Belgium imposes harsher punishments for violence against police
Following the killing of a police officer in the Brussels municipality of Schaerbeek earlier this month, Federal Justice Minister Vincent Van Quickenborne is extending the zero-tolerance policy for violence against police officers and implementing harsher punishments.
On Thursday, 10 November, two police officers from the Brussels-North zone were attacked by a man with a knife while on patrol on Rue d’Aerschot in Schaerbeek. One officer died of his injuries; the other was admitted to hospital.
"Those who target police officers because of their function are attacking society. Therefore, we must take strict action," Van Quickenborne said. "We must signal to police officers that more will be done to stop this."
"Unfortunately, zero tolerance does not mean that violent incidents against officers will no longer occur"
To this end, the Justice Ministry is extending the zero-tolerance policy, appointing reference magistrates and accelerating harsher sentences. "Unfortunately, zero tolerance does not mean that violent incidents against officers will no longer occur, but it does show that we stand shoulder to shoulder with the police and take strict action when they are targeted."
The Justice Ministry is keen to respond to police calls for more robust protection. For example, any act of violence that leads to an officer's inability to work will now fall under the zero-tolerance policy. Additionally, cases like these will now always be given judicial follow-up.
Additionally, each prosecutor's office will be appointed a reference magistrate to handle criminal offences against police officers. They will be the point of contact for the police and provide updates on the status of cases.
New Penal Code
Tougher and swifter punishments for aggressors towards the police (and other public servants) will be written into the new Penal Code.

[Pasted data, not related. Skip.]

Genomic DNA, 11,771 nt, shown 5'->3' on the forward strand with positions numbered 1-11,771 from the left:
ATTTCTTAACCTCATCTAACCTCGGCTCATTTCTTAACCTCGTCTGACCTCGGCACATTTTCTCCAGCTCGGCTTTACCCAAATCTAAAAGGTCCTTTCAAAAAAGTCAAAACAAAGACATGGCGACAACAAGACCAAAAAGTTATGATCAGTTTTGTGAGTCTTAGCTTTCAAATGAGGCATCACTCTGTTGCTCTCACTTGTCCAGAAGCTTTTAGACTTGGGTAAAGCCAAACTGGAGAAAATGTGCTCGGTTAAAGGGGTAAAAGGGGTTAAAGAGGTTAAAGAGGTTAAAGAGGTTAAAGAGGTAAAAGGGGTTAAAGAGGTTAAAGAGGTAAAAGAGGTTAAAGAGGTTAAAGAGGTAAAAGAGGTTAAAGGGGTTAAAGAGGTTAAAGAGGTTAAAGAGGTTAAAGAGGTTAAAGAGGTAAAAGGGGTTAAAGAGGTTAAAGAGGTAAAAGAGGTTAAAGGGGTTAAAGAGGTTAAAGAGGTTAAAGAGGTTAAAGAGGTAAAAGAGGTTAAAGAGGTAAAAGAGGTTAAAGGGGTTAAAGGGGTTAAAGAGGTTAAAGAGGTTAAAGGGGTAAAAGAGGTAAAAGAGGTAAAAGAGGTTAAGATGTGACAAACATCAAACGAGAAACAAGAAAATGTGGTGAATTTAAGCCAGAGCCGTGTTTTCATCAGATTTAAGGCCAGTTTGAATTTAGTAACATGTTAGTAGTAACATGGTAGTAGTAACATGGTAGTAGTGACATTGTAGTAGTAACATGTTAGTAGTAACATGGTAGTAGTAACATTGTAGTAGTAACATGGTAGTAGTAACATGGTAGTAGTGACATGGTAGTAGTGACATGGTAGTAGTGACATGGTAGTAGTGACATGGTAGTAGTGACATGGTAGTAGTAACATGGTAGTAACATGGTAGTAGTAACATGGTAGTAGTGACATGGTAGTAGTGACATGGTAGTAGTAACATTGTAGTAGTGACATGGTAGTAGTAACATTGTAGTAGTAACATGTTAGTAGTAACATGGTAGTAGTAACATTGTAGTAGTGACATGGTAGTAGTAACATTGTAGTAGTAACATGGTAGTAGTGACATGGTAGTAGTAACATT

As with the reformed sexual criminal law, Van Quickenborne wants to implement this aspect of the new Penal Code so that stricter punishments will apply sooner. In practice, this means that if a primary offence were punished by a sentence of between three and five years imprisonment (level 3), the same offence towards a police officer will carry a sentence of between five and ten years imprisonment (level 4).
These tougher punishments are also extended to acts of torture and inhumane treatment of police officers. This includes causing psychological distress by way of serious threats. Manslaughter of a member of the police force – not just officers on the street but also those at the reception desk or elsewhere – is considered an aggravated offence and is equated to murder.
The new penalties will also apply when someone in the police force is assaulted in their spare time because of their function as a police officer.
The Justice Ministry is working on a legal framework for bodycams for police officers – a significant step forward in the fight against all possible criminal offences committed against police officers.
This will provide more apparent and readily available evidence, allowing suspects to be convicted more frequently and swiftly.
© BELGA PHOTO Paul-Henry Verlooy